Menstrual blood has properties to repair heart damage
The researchers used the menstrual blood from nine female humans. They put the menstrual blood cells in vitro (under laboratory conditions) with cells from the hearts of laboratory rats.
Within three days about twenty percent of the cells within the combination began to beat on their own. The cells eventually formed tissues similar to what is found in the heart muscle.
The researchers saw improvement in the condition of the hearts of the rats after the menstrual blood cells were inserted.
One of the Japanese researchers, Japanese cardiologist Shunichiro Miyoshi, with the School of Medicine at Keio University, stated that their success rate from the use of menstrual blood cells is about one hundred times higher than the 0.2 to 0.3 percent from research with stem cells taken from human bone marrow.
Their higher success percentage is thought to be the result of menstrual blood containing precursor cells, which can be developed into cardiac stem-cell material.
According to these researchers, the precursor cells from menstrual blood have greater potential for repairing heart damage than does stem cells from bone marrow.
The result of their research appears on April 17, 2008, under the title “Novel Cardiac Precursor-Like Cells from Human Menstrual Blood-Derived Mesenchymal Cells” in the journal Stem Cells.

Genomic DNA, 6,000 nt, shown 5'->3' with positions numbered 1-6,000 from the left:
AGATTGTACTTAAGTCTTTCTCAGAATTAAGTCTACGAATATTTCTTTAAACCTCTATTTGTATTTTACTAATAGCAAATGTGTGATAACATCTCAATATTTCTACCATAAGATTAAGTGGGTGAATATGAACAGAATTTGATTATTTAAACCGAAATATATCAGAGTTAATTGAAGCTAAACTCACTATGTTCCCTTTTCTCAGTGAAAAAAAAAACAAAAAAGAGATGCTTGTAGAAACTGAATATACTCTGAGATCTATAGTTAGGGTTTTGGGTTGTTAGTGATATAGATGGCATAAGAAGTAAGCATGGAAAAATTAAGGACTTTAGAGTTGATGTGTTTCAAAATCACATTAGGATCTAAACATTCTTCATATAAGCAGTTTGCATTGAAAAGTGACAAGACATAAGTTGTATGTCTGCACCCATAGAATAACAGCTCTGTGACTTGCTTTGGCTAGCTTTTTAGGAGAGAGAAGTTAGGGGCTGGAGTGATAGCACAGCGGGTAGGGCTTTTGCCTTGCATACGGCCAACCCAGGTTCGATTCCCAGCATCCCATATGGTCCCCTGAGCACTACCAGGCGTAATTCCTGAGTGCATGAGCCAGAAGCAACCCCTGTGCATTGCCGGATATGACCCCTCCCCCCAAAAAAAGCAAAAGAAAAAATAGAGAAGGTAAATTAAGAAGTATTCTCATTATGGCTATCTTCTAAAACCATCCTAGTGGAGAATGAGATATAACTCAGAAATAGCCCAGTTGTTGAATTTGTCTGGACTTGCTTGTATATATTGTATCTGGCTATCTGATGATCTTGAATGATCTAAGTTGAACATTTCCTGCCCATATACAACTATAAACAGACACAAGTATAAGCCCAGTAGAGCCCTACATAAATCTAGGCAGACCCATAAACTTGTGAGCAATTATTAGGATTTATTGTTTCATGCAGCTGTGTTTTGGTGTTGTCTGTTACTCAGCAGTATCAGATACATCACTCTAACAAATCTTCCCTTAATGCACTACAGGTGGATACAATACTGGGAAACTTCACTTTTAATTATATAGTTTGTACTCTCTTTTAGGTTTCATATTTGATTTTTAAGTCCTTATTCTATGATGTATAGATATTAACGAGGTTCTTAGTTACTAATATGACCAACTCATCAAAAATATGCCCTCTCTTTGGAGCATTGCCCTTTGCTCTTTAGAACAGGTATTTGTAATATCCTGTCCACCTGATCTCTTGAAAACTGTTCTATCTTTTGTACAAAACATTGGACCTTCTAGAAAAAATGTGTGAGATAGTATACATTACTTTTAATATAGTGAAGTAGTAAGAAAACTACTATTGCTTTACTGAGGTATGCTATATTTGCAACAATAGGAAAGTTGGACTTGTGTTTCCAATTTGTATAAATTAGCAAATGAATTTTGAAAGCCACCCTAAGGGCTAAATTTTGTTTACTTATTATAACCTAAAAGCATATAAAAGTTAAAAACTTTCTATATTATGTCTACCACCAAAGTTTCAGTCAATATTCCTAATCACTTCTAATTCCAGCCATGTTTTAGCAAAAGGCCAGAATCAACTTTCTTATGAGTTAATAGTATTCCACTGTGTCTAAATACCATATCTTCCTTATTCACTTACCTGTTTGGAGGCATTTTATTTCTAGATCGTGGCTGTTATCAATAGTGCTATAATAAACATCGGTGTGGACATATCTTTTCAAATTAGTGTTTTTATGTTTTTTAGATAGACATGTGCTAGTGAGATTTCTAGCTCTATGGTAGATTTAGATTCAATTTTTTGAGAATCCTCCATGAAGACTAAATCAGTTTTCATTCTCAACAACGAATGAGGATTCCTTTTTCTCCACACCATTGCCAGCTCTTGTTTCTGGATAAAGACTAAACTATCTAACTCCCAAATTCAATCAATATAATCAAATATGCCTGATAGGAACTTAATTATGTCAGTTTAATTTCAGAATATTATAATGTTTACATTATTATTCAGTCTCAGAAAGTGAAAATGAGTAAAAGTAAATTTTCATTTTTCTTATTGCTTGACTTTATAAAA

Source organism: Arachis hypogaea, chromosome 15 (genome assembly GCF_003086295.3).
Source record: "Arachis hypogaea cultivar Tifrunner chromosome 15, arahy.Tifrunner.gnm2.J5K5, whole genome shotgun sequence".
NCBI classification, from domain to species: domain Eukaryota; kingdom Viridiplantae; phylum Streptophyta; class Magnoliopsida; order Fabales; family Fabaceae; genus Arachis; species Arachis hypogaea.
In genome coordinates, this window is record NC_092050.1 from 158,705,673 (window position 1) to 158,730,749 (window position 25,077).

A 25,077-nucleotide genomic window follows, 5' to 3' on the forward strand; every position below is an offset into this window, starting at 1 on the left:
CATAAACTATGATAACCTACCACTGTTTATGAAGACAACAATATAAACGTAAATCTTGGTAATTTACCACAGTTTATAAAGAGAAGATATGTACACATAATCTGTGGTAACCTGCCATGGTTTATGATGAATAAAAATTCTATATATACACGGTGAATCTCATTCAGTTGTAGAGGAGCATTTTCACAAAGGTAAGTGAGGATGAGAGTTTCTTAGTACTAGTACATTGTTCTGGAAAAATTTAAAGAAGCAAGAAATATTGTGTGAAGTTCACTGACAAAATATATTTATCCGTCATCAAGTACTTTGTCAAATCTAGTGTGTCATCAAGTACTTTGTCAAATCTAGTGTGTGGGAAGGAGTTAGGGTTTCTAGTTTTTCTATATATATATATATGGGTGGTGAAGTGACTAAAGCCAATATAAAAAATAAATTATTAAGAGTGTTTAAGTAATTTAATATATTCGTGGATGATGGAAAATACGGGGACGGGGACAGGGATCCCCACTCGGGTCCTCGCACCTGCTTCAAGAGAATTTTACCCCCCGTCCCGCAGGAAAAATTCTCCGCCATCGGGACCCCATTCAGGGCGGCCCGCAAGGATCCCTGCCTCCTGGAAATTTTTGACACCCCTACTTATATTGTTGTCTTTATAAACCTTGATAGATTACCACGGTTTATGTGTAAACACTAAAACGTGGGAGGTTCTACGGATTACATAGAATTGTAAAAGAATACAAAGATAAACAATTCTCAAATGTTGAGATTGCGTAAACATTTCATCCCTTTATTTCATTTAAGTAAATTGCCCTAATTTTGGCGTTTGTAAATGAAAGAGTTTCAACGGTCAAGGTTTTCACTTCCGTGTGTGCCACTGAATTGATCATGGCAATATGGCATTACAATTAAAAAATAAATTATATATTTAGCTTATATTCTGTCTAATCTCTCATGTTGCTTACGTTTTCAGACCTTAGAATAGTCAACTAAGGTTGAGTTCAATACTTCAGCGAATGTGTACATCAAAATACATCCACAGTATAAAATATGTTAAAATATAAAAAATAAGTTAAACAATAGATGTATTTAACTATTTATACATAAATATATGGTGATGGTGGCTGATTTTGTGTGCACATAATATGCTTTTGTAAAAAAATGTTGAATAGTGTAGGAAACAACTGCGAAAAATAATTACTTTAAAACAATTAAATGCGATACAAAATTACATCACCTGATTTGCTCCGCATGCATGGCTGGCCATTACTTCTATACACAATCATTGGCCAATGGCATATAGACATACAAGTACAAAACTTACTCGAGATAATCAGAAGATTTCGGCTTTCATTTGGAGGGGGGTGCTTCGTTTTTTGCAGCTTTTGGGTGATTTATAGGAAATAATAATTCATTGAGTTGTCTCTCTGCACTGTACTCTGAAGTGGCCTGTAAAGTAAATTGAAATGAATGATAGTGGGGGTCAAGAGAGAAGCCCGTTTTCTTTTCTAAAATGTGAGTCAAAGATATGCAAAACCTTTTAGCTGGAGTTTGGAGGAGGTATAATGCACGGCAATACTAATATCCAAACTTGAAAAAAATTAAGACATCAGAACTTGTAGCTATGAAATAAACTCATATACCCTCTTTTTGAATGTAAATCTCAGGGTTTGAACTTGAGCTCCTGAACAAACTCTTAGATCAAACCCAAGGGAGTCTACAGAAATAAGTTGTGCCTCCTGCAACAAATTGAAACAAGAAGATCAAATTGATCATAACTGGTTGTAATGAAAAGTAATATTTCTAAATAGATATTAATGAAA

The authors of the study include: Naoko Hida, Nobuhiro Nishiyama, Shunichiro Miyoshi, Shinichiro Kira, Kaoru Segawa, Taro Uyama, Taisuke Mori, Kenji Miyado, Yukinori Ikegami, ChangHao Cui, Tohru Kiyono, Satoru Kyo, Tatsuya Shimizu, Teruo Okano, Michiie Sakamoto, Satoshi Ogawa, and Akihiro Umezawa.
The scientists are associated with: Keio University, the National Research Institute for Child Health and Development in Tokyo, Tokyo Women's Medical University, and Kanazawa University.
The abstract to their paper follows on the next page.
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William Atkins completed educational degrees in science (bachelor’s in physics and mathematics) from Illinois State University (Normal, United States) and business (master’s in entrepreneurship and bachelor’s in industrial relations) from Western Illinois University